White House drug office tracks computer visitorsgreenspun.com : LUSENET : Grassroots Information Coordination Center (GICC) : One Thread
White House drug office tracks computer visitors By LANCE GAY Scripps Howard News Service June 20, 2000
WASHINGTON - The White House Office of National Drug Control Policy has taken its anti-drug message to the Internet, and it is secretly tracking those who find it in the process.
Search for drug terms like "grow pot" on some Internet sites, and an ad banner that pops up from the drug office may drop a "cookie" program in your computer that tracks your online activities.
"It's sort of spooky," said Internet consultant Richard Smith, a privacy advocate and former software engineer.
But despite what one critic called "Big Brother" tactics, the White House drug office says there's nothing surreptitious going on. The computer cookies are simply tracking its anti-drug media campaign.
"Cookies" are personal identifiers used to track the Web sites that computer users visit and what they buy. They identify Internet surfers by the service they are using to get access to the Internet, and can be matched with other information online to provide personal identification. Cookies are secretly inserted in personal computers when surfers visit certain Web sites.
Smith said he inadvertently discovered the U.S. government cookies being dropped into his computer while doing Internet research for pharmaceutical companies.
White House ads offering information on marijuana pop up when Internet users search for certain words connected to drugs on Internet search engines like AltaVista or Lycos. The banner ads steer users to the anti-drug site Freevibe.com, which is operated by the White House drug office. A tracking cookie is inserted in the user's personal computer as the site is activated.
Although Freevibe's privacy notice states that "no information, including your e-mail address, will be sold or distributed to any other organization," the site is connected Doubleclick.com. Officials of Doubleclick, a New York advertising firm that is one of the largest companies gathering data on Internet user use, told the Senate Commerce Committee last week it is developing new products that will profile more than 40 million Internet users.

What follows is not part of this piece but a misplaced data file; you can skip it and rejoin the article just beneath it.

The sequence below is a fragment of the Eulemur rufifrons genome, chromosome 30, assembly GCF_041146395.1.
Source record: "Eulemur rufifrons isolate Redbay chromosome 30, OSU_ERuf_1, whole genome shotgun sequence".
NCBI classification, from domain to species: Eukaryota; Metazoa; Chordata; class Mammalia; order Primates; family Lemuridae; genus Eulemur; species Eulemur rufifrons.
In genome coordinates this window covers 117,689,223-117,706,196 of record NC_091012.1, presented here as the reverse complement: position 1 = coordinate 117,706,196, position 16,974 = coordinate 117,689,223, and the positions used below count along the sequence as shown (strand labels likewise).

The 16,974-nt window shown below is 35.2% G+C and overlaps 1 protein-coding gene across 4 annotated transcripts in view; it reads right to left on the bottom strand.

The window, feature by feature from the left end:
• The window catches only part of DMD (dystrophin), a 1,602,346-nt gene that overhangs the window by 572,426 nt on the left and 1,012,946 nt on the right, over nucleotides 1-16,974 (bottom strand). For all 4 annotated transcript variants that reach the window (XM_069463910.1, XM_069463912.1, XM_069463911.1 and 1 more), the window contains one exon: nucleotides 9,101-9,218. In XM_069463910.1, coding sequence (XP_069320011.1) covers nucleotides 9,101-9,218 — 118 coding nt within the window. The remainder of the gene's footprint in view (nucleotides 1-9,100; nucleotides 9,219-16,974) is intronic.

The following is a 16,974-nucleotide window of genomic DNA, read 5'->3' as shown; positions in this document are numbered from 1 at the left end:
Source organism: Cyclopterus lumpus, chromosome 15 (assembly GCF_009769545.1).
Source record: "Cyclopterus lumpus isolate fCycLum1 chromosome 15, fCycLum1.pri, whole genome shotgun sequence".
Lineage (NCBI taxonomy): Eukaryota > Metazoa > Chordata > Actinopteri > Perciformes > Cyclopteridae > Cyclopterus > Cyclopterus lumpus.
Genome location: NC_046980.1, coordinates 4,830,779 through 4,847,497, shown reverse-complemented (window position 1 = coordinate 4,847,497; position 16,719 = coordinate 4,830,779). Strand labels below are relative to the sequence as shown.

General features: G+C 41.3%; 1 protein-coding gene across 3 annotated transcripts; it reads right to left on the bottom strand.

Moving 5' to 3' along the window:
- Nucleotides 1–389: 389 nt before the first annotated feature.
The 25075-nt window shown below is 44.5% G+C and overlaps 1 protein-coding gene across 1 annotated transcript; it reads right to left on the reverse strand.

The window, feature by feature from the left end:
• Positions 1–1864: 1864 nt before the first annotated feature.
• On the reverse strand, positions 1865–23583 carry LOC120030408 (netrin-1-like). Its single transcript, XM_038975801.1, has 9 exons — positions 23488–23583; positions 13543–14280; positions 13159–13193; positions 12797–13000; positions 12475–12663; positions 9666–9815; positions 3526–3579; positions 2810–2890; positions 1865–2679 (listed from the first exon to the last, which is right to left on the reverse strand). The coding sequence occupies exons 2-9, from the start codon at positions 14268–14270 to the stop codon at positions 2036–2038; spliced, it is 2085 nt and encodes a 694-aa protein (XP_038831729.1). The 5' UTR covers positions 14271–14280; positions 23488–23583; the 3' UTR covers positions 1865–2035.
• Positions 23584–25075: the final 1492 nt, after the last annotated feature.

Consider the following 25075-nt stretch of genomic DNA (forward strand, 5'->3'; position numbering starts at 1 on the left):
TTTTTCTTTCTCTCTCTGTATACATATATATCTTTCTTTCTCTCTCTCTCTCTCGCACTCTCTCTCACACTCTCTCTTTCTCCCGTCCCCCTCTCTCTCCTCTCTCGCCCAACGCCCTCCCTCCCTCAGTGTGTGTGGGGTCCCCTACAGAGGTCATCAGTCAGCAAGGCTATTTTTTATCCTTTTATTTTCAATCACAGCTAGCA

Freevibe's site says the White House drug office will collect the e-mail address "only so we can identify your submission." It does not disclose that it will drop a cookie program in the personal computers of visitors to the site.
Donald Maple, senior policy analyst with the White House drug office, said the cookie programs are part of the banner advertising campaign run through the New York advertising firm Ogilvie and Mather. He said the government is not getting personal information on visitors to the site.
"We have a specific agreement with Ogilvie and Mather that they will not provide personal identification," Maple said. He said the advertising company uses the data to determine which banner ads are effective, and to tailor the ads to attract more visitors.
Maple admitted one of the anti-drug sites operated by the White House drug office and visited by 240,000 parents a month seeking information on drug abuse is itself inserting cookies into the computers of visitors. He said the drug office did not know this until a reporter pointed it out, and Tuesday ordered the contractor to disable the program.
"We didn't know it was there," Maple said. "It won't be shortly."
"We're not tracking individuals. There's nothing identifying here,'' he said. "We're trying to understand our media campaign."
Civil liberties lawyers said government tracking of Internet users could raise constitutional questions involving issues of searches without a warrant, and questioned why the government is monitoring citizen's Internet activities.
"This is nothing like what was envisioned by members of Congress," said Eric Sterling, former counsel to the House Judiciary Committee. Sterling worked with the panel in 1988 when it drafted the law creating the White House Office of National Drug Control Policy to coordinate the government's anti-drug-use policies.
"This is what is fairly called a case of Big Brother, you know as in '1984' where the government is clandestinely tracking you," said Sterling, now president of the Criminal Justice Policy Foundation lobbying group.
Maple rejected concerns of civil liberties lawyers.
"I can't see anything wrong with it at all,'' he said, adding that the Internet is an ideal technology to reach young people with anti-drug messages.
On the Net
www.theantidrug.com, from the drug policy office aimed at parents seeking information on teenage drug use. It has a cookie.
www.mediacampaign.org, aimed at the news media. It doesn't have a cookie
www.tiac.net/users/smiths/, Richard Smith's site, which gives information about Internet security.
-- Martin Thompson (firstname.lastname@example.org), June 20, 2000